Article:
The Woodmans: True Believers in the Church of Art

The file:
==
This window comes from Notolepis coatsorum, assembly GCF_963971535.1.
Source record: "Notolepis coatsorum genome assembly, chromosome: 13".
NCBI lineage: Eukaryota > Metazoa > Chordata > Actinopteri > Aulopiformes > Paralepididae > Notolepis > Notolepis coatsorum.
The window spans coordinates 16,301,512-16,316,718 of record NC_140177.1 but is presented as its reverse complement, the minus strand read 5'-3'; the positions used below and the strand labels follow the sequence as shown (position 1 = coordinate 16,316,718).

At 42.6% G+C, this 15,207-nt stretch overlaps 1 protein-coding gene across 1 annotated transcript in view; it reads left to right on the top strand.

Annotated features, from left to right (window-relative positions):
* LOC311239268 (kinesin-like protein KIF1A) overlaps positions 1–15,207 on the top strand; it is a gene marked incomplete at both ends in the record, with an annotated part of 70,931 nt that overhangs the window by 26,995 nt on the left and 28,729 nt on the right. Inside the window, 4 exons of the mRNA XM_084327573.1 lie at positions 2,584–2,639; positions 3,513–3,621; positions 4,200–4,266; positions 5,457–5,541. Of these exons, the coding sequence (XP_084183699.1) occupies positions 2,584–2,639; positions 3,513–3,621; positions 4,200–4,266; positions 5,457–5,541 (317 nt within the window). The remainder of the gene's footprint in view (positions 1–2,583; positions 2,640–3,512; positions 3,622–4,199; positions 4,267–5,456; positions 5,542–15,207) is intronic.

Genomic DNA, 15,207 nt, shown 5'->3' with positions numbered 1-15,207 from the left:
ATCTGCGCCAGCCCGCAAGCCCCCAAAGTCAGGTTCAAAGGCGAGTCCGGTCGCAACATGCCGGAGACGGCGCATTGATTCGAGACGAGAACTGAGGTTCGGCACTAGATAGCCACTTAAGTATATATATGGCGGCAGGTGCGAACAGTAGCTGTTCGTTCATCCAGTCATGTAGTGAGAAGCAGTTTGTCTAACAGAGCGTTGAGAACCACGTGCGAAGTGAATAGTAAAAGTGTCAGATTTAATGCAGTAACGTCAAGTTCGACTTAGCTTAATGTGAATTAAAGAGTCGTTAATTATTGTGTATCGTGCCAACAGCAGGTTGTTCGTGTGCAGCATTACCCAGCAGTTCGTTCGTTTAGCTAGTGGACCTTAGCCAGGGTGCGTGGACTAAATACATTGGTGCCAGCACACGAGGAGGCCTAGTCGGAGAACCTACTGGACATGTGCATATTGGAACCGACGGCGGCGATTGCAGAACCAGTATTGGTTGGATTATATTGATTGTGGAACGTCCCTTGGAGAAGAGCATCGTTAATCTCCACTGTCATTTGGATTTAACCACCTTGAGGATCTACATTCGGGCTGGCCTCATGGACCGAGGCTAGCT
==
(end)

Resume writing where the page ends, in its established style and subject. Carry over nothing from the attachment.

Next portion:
Precocious, ambitious, and deeply disturbed, photographer Francesca Woodman committed suicide in 1981 at the age of 22; her work was discovered in the late ’80s, and she has since been hailed as a prodigy. Along with her parents, Betty and George, Francesca is the subject of C. Scott Willis’ documentary The Woodmans. Raised in Colorado, the second child of a strong-willed ceramicist and a stubbornly unfashionable abstract painter, Woodman was brought up by true believers in the church of art. Her parents’ faith was absolute. To hear Betty state that she’d “hate” anyone who didn’t take art as seriously as she, or George complain bitterly about his lack of recognition, is to appreciate the pressure on their daughter—indeed, when Francesca moved to New York, her parents followed her. Willis allows time for Betty and George to struggle with their feelings on camera. Francesca is also heard, not only in the girlish voice of her video pieces, but through excerpted journals in which she frets even more than her dad about a stalled career. George suggests that Francesca’s fatal depression was triggered by a failed NEA application, and further notes that she jumped to her death less than a week before his big break: inclusion in a group show at the Guggenheim. Ultimately, The Woodmans is a haunting study in family dynamics, leaving the impression that Betty and George regard their doomed genius child as their greatest work of art.